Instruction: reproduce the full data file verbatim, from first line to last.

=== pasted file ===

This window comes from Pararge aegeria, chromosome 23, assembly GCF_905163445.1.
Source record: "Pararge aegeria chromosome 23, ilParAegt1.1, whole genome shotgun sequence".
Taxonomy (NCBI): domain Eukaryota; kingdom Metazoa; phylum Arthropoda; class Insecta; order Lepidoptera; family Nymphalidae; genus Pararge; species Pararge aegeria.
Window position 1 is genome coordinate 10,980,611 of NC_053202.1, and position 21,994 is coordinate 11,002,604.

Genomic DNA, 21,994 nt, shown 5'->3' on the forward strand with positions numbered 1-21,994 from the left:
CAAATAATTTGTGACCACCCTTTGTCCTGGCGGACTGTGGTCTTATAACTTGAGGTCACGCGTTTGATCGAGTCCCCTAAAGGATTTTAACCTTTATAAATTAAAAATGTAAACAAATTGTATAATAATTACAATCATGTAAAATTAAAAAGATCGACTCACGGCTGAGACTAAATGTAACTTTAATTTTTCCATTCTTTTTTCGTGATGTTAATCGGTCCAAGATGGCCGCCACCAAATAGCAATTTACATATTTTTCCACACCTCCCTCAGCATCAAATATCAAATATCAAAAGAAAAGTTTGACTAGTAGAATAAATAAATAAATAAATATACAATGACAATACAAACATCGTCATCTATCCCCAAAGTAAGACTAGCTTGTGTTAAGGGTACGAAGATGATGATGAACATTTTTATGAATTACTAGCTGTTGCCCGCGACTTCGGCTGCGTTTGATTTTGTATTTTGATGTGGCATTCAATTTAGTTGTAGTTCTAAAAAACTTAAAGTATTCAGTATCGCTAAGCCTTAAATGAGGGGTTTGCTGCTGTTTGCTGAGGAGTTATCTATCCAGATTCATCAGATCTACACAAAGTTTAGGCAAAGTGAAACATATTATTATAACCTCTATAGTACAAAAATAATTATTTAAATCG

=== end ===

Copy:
This window comes from Pararge aegeria, chromosome 23, assembly GCF_905163445.1.
Source record: "Pararge aegeria chromosome 23, ilParAegt1.1, whole genome shotgun sequence".
Taxonomy (NCBI): domain Eukaryota; kingdom Metazoa; phylum Arthropoda; class Insecta; order Lepidoptera; family Nymphalidae; genus Pararge; species Pararge aegeria.
Window position 1 is genome coordinate 10,980,611 of NC_053202.1, and position 21,994 is coordinate 11,002,604.

Genomic DNA, 21,994 nt, shown 5'->3' on the forward strand with positions numbered 1-21,994 from the left:
CAAATAATTTGTGACCACCCTTTGTCCTGGCGGACTGTGGTCTTATAACTTGAGGTCACGCGTTTGATCGAGTCCCCTAAAGGATTTTAACCTTTATAAATTAAAAATGTAAACAAATTGTATAATAATTACAATCATGTAAAATTAAAAAGATCGACTCACGGCTGAGACTAAATGTAACTTTAATTTTTCCATTCTTTTTTCGTGATGTTAATCGGTCCAAGATGGCCGCCACCAAATAGCAATTTACATATTTTTCCACACCTCCCTCAGCATCAAATATCAAATATCAAAAGAAAAGTTTGACTAGTAGAATAAATAAATAAATAAATATACAATGACAATACAAACATCGTCATCTATCCCCAAAGTAAGACTAGCTTGTGTTAAGGGTACGAAGATGATGATGAACATTTTTATGAATTACTAGCTGTTGCCCGCGACTTCGGCTGCGTTTGATTTTGTATTTTGATGTGGCATTCAATTTAGTTGTAGTTCTAAAAAACTTAAAGTATTCAGTATCGCTAAGCCTTAAATGAGGGGTTTGCTGCTGTTTGCTGAGGAGTTATCTATCCAGATTCATCAGATCTACACAAAGTTTAGGCAAAGTGAAACATATTATTATAACCTCTATAGTACAAAAATAATTATTTAAATCG